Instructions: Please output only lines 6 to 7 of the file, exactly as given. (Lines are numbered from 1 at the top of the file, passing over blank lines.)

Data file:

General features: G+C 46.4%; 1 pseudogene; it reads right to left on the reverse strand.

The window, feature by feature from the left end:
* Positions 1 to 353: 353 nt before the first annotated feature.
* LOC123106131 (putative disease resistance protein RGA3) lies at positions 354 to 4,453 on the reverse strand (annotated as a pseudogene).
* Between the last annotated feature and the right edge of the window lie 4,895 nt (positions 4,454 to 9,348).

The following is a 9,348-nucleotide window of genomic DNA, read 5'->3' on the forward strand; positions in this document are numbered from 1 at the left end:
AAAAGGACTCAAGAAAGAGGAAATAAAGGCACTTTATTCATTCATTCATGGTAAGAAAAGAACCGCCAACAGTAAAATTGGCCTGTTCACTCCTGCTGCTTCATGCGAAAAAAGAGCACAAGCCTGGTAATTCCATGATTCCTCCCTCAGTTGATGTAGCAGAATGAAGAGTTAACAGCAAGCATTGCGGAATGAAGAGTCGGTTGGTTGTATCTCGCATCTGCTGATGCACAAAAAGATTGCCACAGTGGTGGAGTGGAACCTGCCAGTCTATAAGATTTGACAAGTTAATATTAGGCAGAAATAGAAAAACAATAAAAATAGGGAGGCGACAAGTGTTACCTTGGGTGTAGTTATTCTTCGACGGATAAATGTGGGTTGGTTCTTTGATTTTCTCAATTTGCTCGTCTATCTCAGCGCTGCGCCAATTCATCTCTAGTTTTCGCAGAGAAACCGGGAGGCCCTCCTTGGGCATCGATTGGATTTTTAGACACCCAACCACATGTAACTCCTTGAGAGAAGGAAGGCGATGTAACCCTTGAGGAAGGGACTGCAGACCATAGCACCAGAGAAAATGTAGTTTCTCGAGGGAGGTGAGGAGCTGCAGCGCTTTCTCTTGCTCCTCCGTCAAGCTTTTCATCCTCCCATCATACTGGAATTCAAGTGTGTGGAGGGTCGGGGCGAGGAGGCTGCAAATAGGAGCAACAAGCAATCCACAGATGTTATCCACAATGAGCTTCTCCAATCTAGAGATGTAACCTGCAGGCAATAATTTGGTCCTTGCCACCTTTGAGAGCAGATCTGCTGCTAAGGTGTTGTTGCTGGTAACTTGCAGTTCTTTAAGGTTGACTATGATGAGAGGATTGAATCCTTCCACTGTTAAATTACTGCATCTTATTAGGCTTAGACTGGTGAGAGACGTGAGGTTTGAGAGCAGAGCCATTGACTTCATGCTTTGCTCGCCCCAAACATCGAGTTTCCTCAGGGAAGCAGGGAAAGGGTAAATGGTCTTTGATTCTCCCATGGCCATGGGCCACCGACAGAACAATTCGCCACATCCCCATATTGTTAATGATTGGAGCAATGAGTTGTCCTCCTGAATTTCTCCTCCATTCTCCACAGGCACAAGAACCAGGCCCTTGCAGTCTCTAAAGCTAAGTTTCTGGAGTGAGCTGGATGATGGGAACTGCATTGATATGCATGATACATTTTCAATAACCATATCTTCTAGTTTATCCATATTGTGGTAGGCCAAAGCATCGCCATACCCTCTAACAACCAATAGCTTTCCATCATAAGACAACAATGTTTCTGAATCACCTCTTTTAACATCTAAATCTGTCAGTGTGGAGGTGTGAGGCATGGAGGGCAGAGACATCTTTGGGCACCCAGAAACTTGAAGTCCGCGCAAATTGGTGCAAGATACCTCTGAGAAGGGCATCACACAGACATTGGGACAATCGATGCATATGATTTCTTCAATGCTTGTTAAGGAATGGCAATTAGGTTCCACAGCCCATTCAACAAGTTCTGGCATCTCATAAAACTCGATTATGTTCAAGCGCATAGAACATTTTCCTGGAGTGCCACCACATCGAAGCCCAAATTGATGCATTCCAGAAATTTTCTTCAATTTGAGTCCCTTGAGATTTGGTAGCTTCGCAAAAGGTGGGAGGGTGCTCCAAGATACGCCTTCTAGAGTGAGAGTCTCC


The following is a 9,348-nucleotide window of genomic DNA, read 5'->3' on the forward strand; positions in this document are numbered from 1 at the left end:
AAAAGGACTCAAGAAAGAGGAAATAAAGGCACTTTATTCATTCATTCATGGTAAGAAAAGAACCGCCAACAGTAAAATTGGCCTGTTCACTCCTGCTGCTTCATGCGAAAAAAGAGCACAAGCCTGGTAATTCCATGATTCCTCCCTCAGTTGATGTAGCAGAATGAAGAGTTAACAGCAAGCATTGCGGAATGAAGAGTCGGTTGGTTGTATCTCGCATCTGCTGATGCACAAAAAGATTGCCACAGTGGTGGAGTGGAACCTGCCAGTCTATAAGATTTGACAAGTTAATATTAGGCAGAAATAGAAAAACAATAAAAATAGGGAGGCGACAAGTGTTACCTTGGGTGTAGTTATTCTTCGACGGATAAATGTGGGTTGGTTCTTTGATTTTCTCAATTTGCTCGTCTATCTCAGCGCTGCGCCAATTCATCTCTAGTTTTCGCAGAGAAACCGGGAGGCCCTCCTTGGGCATCGATTGGATTTTTAGACACCCAACCACATGTAACTCCTTGAGAGAAGGAAGGCGATGTAACCCTTGAGGAAGGGACTGCAGACCATAGCACCAGAGAAAATGTAGTTTCTCGAGGGAGGTGAGGAGCTGCAGCGCTTTCTCTTGCTCCTCCGTCAAGCTTTTCATCCTCCCATCATACTGGAATTCAAGTGTGTGGAGGGTCGGGGCGAGGAGGCTGCAAATAGGAGCAACAAGCAATCCACAGATGTTATCCACAATGAGCTTCTCCAATCTAGAGATGTAACCTGCAGGCAATAATTTGGTCCTTGCCACCTTTGAGAGCAGATCTGCTGCTAAGGTGTTGTTGCTGGTAACTTGCAGTTCTTTAAGGTTGACTATGATGAGAGGATTGAATCCTTCCACTGTTAAATTACTGCATCTTATTAGGCTTAGACTGGTGAGAGACGTGAGGTTTGAGAGCAGAGCCATTGACTTCATGCTTTGCTCGCCCCAAACATCGAGTTTCCTCAGGGAAGCAGGGAAAGGGTAAATGGTCTTTGATTCTCCCATGGCCATGGGCCACCGACAGAACAATTCGCCACATCCCCATATTGTTAATGATTGGAGCAATGAGTTGTCCTCCTGAATTTCTCCTCCATTCTCCACAGGCACAAGAACCAGGCCCTTGCAGTCTCTAAAGCTAAGTTTCTGGAGTGAGCTGGATGATGGGAACTGCATTGATATGCATGATACATTTTCAATAACCATATCTTCTAGTTTATCCATATTGTGGTAGGCCAAAGCATCGCCATACCCTCTAACAACCAATAGCTTTCCATCATAAGACAACAATGTTTCTGAATCACCTCTTTTAACATCTAAATCTGTCAGTGTGGAGGTGTGAGGCATGGAGGGCAGAGACATCTTTGGGCACCCAGAAACTTGAAGTCCGCGCAAATTGGTGCAAGATACCTCTGAGAAGGGCATCACACAGACATTGGGACAATCGATGCATATGATTTCTTCAATGCTTGTTAAGGAATGGCAATTAGGTTCCACAGCCCATTCAACAAGTTCTGGCATCTCATAAAACTCGATTATGTTCAAGCGCATAGAACATTTTCCTGGAGTGCCACCACATCGAAGCCCAAATTGATGCATTCCAGAAATTTTCTTCAATTTGAGTCCCTTGAGATTTGGTAGCTTCGCAAAAGGTGGGAGGGTGCTCCAAGATACGCCTTCTAGAGTGAGAGTCTCC